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Can anyone break it down in plain English the performance difference between using temp tables vs. CTE's vs. table variables in MSSQL. I have used temporary tables quite frequently and have started using CTE's just because of the clear syntax but I have found them to be slower. I think that temp tables are using system memory and that is why they seem fast but may be a bottleneck if trying to do multiple jobs. Table variables I have used sparingly and do not know a great deal about. Looking for some advice from the guru's out there!

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I believe temp tables (#table) are stored in the system db, so not necessarily in memory (and also they inherit server defaults for certain properties, like collation). But the main reason I commented was to say your tag is mysql, not mssql. – tomfumb Aug 15 '11 at 23:41
@tomfumb, they are stored in the tempdb system database. – user596075 Aug 15 '11 at 23:54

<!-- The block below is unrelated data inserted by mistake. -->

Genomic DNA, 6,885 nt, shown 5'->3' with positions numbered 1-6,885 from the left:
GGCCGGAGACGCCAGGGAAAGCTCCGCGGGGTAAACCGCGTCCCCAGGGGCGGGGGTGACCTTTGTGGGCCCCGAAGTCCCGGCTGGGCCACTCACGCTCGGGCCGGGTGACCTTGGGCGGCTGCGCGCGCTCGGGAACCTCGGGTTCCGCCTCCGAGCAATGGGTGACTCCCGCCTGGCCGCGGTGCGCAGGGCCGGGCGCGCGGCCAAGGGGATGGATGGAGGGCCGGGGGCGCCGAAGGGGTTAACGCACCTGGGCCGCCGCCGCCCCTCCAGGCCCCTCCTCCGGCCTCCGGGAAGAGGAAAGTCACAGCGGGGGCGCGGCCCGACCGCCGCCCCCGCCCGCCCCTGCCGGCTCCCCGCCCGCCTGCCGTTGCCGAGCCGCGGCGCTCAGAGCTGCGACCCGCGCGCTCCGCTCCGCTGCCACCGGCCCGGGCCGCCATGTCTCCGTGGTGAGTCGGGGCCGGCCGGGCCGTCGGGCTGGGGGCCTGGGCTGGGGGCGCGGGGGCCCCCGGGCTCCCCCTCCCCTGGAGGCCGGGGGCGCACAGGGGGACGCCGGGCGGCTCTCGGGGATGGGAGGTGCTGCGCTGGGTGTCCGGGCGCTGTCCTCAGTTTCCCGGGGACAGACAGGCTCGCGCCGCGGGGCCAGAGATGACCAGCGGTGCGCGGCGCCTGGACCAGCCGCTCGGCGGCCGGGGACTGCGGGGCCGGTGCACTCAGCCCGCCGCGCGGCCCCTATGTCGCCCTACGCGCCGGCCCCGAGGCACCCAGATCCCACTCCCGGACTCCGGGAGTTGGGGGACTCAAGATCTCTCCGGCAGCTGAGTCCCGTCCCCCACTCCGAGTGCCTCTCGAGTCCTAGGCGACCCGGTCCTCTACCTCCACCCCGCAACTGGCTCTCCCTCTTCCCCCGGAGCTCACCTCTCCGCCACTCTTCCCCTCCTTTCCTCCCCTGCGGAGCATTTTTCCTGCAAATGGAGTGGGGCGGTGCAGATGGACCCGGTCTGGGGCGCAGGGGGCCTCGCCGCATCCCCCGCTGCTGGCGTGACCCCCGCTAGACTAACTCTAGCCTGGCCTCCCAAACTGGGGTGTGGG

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This question is well covered in Books Online, MSDN and this site.

About temp tables and table variables you can read here What's the difference between a temp table and table variable in SQL Server?. There you will find that in many cases temp tables cause recompilation of a procedure which is their main disadvantage.

CTEs are well described here http://blogs.msdn.com/b/craigfr/archive/2007/10/18/ctes-common-table-expressions.aspx

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CTEs are performance-neutral. They simplify a query for the developer by abstracting out SQL statements - usually complicated JOINs or built-in functions applied to fields. The database engine just in-lines the CTE into the query that uses it. So, the CTE itself isn't "slow", but you may find you are having better performance with temp tables because the database engine is creating better query plans on the queries using the temp tables.

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This question was answered here and here. Briefly, this is a different tools fo different tasks.

  • Table variables can lead to fewer stored procedure recompilations than temporary tables
  • A temp table is good for re-use or to perform multiple processing passes on a set of data
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